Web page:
Emphysema and IPF, which have different radiological, pathological, functional, and prognostic characteristics, have long been regarded as separate entities. However, the coexistence of emphysema and pulmonary fibrosis in individuals is being increasingly recognized [6]. In 2005, Cottin et al. first proposed defining a syndrome termed “combined pulmonary fibrosis and emphysema (CPFE),” which is characterized by a heavy smoking history, exercise hypoxemia, upper lobe emphysema and lower lobe fibrosis, unexpectedly subnormal lung volumes, and severe reduction of carbon monoxide transfer [7]. The pathogenesis of CPFE has not yet been fully elucidated. However, emphysema, IPF, and CPFE have common risk factors, such as smoking [6]. The survival rates of patients with CPFE are known to be poor [8, 9]. Several studies [6, 10,11,12,13,14,15,16,17] have evaluated the clinical course and complications of CPFE. Among them, some reports have stated that patients with CPFE have a higher risk of lung cancer development and death compared with emphysema patients [11, 16]. Nevertheless, the exact clinical course and complications of CPFE are unclear, especially when the condition is comorbid with lung cancer.

As the clinical course and complications of CPFE are not fully understood, physicians may be more reluctant to treat CPFE patients with concomitant NSCLC (CPFE-NSCLC) [17]. Therefore, we aimed to evaluate whether (1) CPFE-NSCLC patients are at higher odds of developing acute exacerbations (AEs) than are IPF patients with NSCLC (IPF-NSCLC) and whether (2) CPFE-NSCLC patients are at higher risk of mortality than are IPF-NSCLC patients.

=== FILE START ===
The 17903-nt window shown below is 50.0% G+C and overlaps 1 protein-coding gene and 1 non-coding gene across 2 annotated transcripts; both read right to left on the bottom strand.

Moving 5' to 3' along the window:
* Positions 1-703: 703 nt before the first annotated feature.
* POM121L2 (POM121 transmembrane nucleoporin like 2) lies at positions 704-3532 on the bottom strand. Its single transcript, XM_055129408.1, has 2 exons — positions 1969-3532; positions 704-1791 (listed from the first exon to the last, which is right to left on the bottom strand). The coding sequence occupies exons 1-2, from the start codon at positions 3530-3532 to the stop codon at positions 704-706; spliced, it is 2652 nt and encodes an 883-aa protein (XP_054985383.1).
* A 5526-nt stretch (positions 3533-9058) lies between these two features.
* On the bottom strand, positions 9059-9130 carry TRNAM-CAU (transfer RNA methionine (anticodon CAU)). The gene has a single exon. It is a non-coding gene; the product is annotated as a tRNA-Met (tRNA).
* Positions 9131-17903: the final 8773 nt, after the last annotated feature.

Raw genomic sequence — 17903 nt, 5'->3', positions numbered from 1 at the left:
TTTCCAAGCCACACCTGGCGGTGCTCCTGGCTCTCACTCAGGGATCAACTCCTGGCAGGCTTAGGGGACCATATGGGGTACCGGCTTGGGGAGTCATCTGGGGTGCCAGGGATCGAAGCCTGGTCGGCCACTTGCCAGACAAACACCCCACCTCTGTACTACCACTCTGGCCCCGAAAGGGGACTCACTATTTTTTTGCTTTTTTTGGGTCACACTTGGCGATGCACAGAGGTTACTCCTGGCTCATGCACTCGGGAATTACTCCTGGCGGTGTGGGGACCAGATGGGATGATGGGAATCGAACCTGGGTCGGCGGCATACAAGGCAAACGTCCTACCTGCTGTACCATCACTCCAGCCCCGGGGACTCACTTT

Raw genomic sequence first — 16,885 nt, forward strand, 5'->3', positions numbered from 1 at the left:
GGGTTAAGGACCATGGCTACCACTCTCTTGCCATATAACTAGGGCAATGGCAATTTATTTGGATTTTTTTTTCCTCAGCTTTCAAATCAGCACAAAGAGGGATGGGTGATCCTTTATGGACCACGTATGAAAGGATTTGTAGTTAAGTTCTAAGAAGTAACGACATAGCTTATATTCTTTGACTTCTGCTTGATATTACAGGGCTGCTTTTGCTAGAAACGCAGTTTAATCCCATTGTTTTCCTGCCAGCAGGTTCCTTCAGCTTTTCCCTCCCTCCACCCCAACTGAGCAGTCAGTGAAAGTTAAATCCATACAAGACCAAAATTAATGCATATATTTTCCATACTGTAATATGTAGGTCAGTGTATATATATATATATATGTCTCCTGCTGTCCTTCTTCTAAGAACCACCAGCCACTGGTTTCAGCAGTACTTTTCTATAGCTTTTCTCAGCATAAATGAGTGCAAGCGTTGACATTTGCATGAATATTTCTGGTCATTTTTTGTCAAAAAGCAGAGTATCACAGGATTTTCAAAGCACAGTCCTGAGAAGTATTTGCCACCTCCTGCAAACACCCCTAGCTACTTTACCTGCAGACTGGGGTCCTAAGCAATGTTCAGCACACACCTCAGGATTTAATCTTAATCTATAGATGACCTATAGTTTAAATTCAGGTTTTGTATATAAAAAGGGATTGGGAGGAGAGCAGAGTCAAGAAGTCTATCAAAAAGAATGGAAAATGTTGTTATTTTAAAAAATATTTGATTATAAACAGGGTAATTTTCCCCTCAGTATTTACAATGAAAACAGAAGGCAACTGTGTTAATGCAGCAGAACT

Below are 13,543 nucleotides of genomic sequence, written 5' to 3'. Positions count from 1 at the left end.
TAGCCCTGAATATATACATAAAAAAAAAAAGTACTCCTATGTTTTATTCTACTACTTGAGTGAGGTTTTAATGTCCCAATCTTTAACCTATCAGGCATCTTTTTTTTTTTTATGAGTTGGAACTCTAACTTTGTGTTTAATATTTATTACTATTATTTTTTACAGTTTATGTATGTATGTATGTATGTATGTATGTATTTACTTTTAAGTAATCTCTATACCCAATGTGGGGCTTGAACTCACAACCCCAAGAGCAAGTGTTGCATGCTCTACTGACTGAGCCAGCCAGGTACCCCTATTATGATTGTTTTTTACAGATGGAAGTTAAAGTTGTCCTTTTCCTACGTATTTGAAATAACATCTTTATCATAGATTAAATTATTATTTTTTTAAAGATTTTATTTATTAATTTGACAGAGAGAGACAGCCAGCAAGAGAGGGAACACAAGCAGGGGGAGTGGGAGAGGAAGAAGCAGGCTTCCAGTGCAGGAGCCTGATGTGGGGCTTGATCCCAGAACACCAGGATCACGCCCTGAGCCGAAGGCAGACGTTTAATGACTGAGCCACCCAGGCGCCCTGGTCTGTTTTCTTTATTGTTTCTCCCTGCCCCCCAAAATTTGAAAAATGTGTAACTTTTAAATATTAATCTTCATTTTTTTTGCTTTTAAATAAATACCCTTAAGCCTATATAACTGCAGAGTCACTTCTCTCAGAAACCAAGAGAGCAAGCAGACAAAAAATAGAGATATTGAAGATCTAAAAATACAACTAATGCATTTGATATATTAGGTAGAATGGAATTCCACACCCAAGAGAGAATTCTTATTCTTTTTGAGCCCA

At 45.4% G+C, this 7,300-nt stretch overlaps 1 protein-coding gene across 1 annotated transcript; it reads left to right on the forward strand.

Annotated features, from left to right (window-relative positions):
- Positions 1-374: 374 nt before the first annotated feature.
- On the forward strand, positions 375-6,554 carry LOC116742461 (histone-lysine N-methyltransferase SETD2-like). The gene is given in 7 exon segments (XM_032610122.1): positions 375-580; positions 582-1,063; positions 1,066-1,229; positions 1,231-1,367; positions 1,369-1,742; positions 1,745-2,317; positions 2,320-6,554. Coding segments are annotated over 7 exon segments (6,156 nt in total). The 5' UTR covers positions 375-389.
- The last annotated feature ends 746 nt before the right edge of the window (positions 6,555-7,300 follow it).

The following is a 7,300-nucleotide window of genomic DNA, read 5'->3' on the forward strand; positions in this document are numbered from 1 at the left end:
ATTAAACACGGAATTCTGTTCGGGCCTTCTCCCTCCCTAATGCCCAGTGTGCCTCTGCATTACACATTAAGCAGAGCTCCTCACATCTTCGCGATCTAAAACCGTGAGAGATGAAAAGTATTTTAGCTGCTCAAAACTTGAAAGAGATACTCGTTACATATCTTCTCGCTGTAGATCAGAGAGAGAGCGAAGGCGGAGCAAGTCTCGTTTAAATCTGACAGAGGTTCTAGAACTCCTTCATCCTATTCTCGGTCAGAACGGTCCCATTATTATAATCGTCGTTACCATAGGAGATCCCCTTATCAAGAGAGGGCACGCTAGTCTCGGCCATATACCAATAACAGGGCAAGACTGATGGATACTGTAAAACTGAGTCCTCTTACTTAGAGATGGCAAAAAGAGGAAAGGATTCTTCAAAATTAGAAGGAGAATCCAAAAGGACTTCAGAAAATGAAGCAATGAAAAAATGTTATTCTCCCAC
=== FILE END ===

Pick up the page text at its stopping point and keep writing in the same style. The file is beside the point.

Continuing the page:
Methods

Study design and population

The study was conducted retrospectively in two tertiary hospitals in South Korea. We evaluated all chest computed tomography (CT) scans of patients with a diagnosis of IPF and lung cancer that were obtained in the Severance Hospital and Seoul National University Bundang Hospital between November 2003 and February 2018. The inclusion criteria were as follows: (1) fulfilment of diagnostic criteria of IPF and CPFE, (2) availability of CT scan images at the time of diagnosis in the institutional radiology database; and (3) availability of clinical data from medical records. In total, 435 patients were considered after applying the inclusion criteria. Among these, patients were excluded if they (1) were diagnosed with small cell lung cancer (n = 59); (2) had non-confirmed pathology (n = 17); (3) had incomplete data available (n = 76); or (4) were lost to follow-up (n = 20). Finally, 283 patients were included in the analysis.